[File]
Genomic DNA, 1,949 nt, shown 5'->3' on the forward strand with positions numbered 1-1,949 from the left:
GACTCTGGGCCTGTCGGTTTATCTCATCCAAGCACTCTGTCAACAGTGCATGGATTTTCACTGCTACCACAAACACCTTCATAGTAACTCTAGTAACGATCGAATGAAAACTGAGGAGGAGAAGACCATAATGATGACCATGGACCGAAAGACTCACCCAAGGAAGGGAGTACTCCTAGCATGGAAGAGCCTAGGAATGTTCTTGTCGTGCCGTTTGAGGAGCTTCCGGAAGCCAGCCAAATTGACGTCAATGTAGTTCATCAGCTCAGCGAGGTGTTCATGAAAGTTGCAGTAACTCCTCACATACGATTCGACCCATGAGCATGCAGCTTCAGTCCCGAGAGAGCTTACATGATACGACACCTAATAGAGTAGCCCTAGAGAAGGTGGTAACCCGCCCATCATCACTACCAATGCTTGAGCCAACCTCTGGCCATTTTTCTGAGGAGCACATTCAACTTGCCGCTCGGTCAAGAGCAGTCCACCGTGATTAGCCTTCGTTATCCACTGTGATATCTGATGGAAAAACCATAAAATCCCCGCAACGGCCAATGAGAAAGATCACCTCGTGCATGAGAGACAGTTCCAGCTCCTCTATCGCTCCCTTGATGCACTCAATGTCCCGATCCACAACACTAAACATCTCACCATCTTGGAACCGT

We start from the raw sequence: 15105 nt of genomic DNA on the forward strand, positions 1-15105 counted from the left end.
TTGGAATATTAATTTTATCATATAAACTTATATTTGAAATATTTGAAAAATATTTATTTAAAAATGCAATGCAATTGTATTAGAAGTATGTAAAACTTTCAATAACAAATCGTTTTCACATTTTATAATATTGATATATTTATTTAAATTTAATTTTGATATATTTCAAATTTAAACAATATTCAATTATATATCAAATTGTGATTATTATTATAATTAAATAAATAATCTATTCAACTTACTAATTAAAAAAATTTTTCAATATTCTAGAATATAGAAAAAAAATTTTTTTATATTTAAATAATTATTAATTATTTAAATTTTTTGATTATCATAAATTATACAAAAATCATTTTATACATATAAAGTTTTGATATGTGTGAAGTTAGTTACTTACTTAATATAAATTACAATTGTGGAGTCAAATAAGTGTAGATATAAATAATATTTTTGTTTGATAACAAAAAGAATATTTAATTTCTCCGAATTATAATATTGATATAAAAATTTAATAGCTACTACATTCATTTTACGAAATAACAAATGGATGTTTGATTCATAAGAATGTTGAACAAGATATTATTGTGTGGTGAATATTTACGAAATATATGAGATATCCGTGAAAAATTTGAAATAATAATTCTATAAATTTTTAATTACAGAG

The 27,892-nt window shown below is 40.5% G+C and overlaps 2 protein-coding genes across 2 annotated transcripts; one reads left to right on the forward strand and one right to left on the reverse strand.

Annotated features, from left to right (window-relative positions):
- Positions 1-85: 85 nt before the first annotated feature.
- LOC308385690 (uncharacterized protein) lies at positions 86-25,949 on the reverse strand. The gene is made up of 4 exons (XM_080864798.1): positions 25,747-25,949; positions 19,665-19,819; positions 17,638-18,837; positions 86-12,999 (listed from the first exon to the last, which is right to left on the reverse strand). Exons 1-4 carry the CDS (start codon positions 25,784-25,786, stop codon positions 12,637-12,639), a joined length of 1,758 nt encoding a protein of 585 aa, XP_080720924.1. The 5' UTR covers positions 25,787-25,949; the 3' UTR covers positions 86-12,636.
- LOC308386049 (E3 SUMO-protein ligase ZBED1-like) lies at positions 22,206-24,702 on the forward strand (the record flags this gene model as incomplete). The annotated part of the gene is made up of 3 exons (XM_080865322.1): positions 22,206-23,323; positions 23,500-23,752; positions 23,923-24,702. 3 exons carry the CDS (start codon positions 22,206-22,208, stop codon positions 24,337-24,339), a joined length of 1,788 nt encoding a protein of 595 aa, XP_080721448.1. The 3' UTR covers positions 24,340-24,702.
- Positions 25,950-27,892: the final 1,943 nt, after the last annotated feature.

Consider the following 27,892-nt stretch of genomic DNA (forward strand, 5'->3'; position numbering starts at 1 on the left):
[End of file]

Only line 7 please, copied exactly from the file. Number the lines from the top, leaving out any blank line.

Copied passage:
- Positions 1-85: 85 nt before the first annotated feature.